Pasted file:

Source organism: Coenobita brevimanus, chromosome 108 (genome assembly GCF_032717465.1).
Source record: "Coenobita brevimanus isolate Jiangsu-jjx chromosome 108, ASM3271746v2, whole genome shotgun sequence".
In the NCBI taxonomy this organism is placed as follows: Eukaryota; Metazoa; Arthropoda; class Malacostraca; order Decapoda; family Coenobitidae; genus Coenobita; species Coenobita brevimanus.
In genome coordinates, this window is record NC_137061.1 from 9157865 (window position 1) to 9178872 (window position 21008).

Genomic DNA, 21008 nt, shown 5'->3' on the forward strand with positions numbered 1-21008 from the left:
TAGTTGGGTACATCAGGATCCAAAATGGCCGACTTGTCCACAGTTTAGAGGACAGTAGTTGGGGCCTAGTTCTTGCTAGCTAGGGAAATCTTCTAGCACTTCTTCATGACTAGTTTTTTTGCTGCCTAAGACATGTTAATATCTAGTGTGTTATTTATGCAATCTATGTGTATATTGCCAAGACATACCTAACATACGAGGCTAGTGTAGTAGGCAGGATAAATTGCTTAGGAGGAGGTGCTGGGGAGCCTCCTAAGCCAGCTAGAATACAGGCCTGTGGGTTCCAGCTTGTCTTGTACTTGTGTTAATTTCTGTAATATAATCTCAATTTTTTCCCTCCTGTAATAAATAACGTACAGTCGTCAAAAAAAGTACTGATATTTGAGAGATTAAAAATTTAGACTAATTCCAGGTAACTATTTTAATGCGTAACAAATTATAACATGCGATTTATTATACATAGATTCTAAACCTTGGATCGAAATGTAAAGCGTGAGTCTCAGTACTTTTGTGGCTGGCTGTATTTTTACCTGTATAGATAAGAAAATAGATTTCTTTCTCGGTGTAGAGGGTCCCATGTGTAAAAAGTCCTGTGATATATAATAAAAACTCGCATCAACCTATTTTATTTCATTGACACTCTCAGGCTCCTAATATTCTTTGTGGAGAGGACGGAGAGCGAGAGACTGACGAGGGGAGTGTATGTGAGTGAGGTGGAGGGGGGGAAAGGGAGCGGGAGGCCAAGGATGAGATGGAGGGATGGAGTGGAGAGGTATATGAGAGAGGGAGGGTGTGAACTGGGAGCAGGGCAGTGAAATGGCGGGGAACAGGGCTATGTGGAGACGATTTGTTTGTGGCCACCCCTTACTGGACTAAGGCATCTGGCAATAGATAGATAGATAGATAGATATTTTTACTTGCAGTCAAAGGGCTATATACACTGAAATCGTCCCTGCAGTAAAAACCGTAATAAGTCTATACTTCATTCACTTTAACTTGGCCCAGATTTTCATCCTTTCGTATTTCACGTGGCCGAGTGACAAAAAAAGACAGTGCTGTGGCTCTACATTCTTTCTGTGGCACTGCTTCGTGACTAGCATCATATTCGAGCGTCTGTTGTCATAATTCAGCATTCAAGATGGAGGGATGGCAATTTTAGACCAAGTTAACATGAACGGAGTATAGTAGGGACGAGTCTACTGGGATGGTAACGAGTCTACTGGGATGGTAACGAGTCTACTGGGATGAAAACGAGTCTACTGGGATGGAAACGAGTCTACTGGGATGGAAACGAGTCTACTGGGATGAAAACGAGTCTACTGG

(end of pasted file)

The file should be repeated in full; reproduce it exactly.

Source organism: Coenobita brevimanus, chromosome 108 (genome assembly GCF_032717465.1).
Source record: "Coenobita brevimanus isolate Jiangsu-jjx chromosome 108, ASM3271746v2, whole genome shotgun sequence".
In the NCBI taxonomy this organism is placed as follows: Eukaryota; Metazoa; Arthropoda; class Malacostraca; order Decapoda; family Coenobitidae; genus Coenobita; species Coenobita brevimanus.
In genome coordinates, this window is record NC_137061.1 from 9157865 (window position 1) to 9178872 (window position 21008).

Genomic DNA, 21008 nt, shown 5'->3' on the forward strand with positions numbered 1-21008 from the left:
TAGTTGGGTACATCAGGATCCAAAATGGCCGACTTGTCCACAGTTTAGAGGACAGTAGTTGGGGCCTAGTTCTTGCTAGCTAGGGAAATCTTCTAGCACTTCTTCATGACTAGTTTTTTTGCTGCCTAAGACATGTTAATATCTAGTGTGTTATTTATGCAATCTATGTGTATATTGCCAAGACATACCTAACATACGAGGCTAGTGTAGTAGGCAGGATAAATTGCTTAGGAGGAGGTGCTGGGGAGCCTCCTAAGCCAGCTAGAATACAGGCCTGTGGGTTCCAGCTTGTCTTGTACTTGTGTTAATTTCTGTAATATAATCTCAATTTTTTCCCTCCTGTAATAAATAACGTACAGTCGTCAAAAAAAGTACTGATATTTGAGAGATTAAAAATTTAGACTAATTCCAGGTAACTATTTTAATGCGTAACAAATTATAACATGCGATTTATTATACATAGATTCTAAACCTTGGATCGAAATGTAAAGCGTGAGTCTCAGTACTTTTGTGGCTGGCTGTATTTTTACCTGTATAGATAAGAAAATAGATTTCTTTCTCGGTGTAGAGGGTCCCATGTGTAAAAAGTCCTGTGATATATAATAAAAACTCGCATCAACCTATTTTATTTCATTGACACTCTCAGGCTCCTAATATTCTTTGTGGAGAGGACGGAGAGCGAGAGACTGACGAGGGGAGTGTATGTGAGTGAGGTGGAGGGGGGGAAAGGGAGCGGGAGGCCAAGGATGAGATGGAGGGATGGAGTGGAGAGGTATATGAGAGAGGGAGGGTGTGAACTGGGAGCAGGGCAGTGAAATGGCGGGGAACAGGGCTATGTGGAGACGATTTGTTTGTGGCCACCCCTTACTGGACTAAGGCATCTGGCAATAGATAGATAGATAGATAGATATTTTTACTTGCAGTCAAAGGGCTATATACACTGAAATCGTCCCTGCAGTAAAAACCGTAATAAGTCTATACTTCATTCACTTTAACTTGGCCCAGATTTTCATCCTTTCGTATTTCACGTGGCCGAGTGACAAAAAAAGACAGTGCTGTGGCTCTACATTCTTTCTGTGGCACTGCTTCGTGACTAGCATCATATTCGAGCGTCTGTTGTCATAATTCAGCATTCAAGATGGAGGGATGGCAATTTTAGACCAAGTTAACATGAACGGAGTATAGTAGGGACGAGTCTACTGGGATGGTAACGAGTCTACTGGGATGGTAACGAGTCTACTGGGATGAAAACGAGTCTACTGGGATGGAAACGAGTCTACTGGGATGGAAACGAGTCTACTGGGATGAAAACGAGTCTACTGG